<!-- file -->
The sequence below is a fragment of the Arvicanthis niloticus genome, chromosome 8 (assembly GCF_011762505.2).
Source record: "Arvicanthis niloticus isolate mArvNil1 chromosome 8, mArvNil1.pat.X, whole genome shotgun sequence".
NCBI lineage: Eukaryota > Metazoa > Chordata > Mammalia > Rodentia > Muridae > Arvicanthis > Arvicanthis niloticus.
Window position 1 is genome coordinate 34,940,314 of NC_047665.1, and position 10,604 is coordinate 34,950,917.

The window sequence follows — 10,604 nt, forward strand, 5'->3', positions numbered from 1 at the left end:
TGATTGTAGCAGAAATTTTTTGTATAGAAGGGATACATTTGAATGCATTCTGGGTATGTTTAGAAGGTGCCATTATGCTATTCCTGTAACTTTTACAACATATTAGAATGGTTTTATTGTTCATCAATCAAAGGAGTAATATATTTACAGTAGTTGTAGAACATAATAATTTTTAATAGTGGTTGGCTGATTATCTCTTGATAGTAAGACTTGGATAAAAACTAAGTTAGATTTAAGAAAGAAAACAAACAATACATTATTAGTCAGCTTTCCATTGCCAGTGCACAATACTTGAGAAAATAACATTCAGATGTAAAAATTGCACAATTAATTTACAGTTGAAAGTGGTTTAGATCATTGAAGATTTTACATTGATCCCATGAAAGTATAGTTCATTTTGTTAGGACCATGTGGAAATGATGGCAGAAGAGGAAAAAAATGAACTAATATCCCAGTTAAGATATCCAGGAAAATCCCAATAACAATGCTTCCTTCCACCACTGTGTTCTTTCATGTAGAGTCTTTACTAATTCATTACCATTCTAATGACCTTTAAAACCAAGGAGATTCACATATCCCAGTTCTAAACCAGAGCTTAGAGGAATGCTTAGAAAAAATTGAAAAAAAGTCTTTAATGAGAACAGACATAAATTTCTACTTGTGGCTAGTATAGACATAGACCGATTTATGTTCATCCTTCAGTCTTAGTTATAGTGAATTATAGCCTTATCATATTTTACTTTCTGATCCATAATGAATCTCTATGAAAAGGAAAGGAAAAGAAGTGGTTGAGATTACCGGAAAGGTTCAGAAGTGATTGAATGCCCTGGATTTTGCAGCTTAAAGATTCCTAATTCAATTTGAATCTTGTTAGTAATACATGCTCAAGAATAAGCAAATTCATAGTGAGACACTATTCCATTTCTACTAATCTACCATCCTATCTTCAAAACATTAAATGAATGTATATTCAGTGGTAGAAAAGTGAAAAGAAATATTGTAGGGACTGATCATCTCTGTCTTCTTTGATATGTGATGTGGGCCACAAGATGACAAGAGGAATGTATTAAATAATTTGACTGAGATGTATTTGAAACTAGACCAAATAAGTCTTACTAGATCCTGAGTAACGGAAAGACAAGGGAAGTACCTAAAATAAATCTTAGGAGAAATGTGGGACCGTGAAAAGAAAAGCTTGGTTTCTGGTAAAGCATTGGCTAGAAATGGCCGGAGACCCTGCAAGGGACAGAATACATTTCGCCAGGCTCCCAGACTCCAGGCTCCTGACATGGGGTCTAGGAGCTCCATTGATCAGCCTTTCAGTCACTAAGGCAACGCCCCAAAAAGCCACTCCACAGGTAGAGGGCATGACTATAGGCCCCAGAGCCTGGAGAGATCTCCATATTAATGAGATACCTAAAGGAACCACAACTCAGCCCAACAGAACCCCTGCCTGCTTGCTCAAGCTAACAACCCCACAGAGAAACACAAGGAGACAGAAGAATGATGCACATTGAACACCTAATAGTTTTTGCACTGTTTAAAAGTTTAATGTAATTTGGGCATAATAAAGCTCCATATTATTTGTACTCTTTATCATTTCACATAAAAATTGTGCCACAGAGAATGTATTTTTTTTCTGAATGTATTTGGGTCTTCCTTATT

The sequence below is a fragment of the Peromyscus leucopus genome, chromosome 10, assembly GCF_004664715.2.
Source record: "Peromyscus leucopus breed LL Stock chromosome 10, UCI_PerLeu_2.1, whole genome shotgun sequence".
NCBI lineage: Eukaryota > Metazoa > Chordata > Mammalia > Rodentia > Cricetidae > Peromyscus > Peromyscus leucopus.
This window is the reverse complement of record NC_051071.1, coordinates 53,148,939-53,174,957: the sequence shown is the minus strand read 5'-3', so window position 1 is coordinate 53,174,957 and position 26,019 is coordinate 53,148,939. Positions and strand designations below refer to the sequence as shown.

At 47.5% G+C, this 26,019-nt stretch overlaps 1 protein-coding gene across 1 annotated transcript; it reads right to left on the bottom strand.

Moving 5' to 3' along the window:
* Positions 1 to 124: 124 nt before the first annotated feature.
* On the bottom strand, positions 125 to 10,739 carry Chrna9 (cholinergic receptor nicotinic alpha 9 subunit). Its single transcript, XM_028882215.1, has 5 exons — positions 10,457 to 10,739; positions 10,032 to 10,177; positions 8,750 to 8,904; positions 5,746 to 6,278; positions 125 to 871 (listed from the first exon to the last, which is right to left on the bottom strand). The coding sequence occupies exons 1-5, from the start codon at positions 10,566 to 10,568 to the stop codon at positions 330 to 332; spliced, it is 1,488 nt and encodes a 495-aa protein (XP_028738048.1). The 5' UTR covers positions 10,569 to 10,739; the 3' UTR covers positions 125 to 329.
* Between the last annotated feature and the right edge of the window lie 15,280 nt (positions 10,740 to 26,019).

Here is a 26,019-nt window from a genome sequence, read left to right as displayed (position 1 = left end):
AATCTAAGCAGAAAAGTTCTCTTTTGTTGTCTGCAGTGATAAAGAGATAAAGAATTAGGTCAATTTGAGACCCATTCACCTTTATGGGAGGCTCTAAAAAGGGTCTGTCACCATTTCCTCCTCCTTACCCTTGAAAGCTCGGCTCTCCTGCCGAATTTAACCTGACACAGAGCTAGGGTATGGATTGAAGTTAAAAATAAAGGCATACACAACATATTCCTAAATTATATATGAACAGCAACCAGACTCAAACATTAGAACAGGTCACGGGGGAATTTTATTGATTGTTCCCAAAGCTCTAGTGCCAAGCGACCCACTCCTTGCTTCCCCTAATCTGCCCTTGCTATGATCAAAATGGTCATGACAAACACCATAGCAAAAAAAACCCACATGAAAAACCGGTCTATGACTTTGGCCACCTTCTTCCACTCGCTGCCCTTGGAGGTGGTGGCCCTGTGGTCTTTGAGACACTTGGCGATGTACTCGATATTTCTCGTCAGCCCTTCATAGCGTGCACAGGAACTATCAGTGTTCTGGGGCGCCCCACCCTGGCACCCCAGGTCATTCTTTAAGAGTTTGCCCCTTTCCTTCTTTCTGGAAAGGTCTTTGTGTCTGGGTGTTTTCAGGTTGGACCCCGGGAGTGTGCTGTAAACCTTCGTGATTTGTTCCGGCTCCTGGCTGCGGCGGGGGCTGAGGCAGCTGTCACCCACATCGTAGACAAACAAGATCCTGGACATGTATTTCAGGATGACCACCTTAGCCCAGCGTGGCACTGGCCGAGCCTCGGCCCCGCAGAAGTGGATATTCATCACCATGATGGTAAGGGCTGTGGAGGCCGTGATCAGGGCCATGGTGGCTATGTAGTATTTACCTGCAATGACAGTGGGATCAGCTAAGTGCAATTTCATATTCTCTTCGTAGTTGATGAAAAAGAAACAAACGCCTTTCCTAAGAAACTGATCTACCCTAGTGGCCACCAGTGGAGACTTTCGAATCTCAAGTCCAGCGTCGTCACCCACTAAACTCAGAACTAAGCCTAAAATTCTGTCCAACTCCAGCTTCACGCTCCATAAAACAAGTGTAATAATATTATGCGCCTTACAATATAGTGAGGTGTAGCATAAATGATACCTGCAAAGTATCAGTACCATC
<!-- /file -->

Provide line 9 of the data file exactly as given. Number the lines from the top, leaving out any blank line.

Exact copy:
NCBI lineage: Eukaryota > Metazoa > Chordata > Mammalia > Rodentia > Cricetidae > Peromyscus > Peromyscus leucopus.